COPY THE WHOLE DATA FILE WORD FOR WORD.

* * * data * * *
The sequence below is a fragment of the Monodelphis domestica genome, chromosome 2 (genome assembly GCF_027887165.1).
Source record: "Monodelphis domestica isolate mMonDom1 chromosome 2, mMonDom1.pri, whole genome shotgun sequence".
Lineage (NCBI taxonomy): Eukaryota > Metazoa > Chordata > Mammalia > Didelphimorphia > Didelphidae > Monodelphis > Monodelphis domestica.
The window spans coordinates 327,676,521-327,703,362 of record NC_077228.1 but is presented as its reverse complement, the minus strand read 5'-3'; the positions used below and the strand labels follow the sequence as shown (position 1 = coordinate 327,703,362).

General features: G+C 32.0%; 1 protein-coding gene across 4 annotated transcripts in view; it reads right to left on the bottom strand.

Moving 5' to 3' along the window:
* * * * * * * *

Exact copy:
The sequence below is a fragment of the Monodelphis domestica genome, chromosome 2 (genome assembly GCF_027887165.1).
Source record: "Monodelphis domestica isolate mMonDom1 chromosome 2, mMonDom1.pri, whole genome shotgun sequence".
Lineage (NCBI taxonomy): Eukaryota > Metazoa > Chordata > Mammalia > Didelphimorphia > Didelphidae > Monodelphis > Monodelphis domestica.
The window spans coordinates 327,676,521-327,703,362 of record NC_077228.1 but is presented as its reverse complement, the minus strand read 5'-3'; the positions used below and the strand labels follow the sequence as shown (position 1 = coordinate 327,703,362).

General features: G+C 32.0%; 1 protein-coding gene across 4 annotated transcripts in view; it reads right to left on the bottom strand.

Moving 5' to 3' along the window: